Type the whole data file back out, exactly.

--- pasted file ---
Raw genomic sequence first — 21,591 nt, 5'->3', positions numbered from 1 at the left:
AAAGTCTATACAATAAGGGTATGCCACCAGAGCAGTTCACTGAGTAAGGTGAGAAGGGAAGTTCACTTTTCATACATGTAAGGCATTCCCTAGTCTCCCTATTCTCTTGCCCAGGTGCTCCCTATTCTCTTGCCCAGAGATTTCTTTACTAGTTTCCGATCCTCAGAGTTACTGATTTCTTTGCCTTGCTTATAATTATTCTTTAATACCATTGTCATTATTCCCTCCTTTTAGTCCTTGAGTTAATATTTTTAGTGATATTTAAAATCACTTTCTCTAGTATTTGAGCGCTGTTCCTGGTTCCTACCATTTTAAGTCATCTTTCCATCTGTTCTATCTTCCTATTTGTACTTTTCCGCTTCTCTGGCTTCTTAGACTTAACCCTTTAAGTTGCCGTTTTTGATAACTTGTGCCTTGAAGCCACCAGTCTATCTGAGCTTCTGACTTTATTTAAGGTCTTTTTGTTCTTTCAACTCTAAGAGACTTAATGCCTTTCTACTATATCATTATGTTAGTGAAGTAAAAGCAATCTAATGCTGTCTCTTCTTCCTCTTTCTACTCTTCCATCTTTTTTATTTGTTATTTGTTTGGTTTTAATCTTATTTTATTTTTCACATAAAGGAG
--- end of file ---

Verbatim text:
Raw genomic sequence first — 21,591 nt, 5'->3', positions numbered from 1 at the left:
AAAGTCTATACAATAAGGGTATGCCACCAGAGCAGTTCACTGAGTAAGGTGAGAAGGGAAGTTCACTTTTCATACATGTAAGGCATTCCCTAGTCTCCCTATTCTCTTGCCCAGGTGCTCCCTATTCTCTTGCCCAGAGATTTCTTTACTAGTTTCCGATCCTCAGAGTTACTGATTTCTTTGCCTTGCTTATAATTATTCTTTAATACCATTGTCATTATTCCCTCCTTTTAGTCCTTGAGTTAATATTTTTAGTGATATTTAAAATCACTTTCTCTAGTATTTGAGCGCTGTTCCTGGTTCCTACCATTTTAAGTCATCTTTCCATCTGTTCTATCTTCCTATTTGTACTTTTCCGCTTCTCTGGCTTCTTAGACTTAACCCTTTAAGTTGCCGTTTTTGATAACTTGTGCCTTGAAGCCACCAGTCTATCTGAGCTTCTGACTTTATTTAAGGTCTTTTTGTTCTTTCAACTCTAAGAGACTTAATGCCTTTCTACTATATCATTATGTTAGTGAAGTAAAAGCAATCTAATGCTGTCTCTTCTTCCTCTTTCTACTCTTCCATCTTTTTTATTTGTTATTTGTTTGGTTTTAATCTTATTTTATTTTTCACATAAAGGAG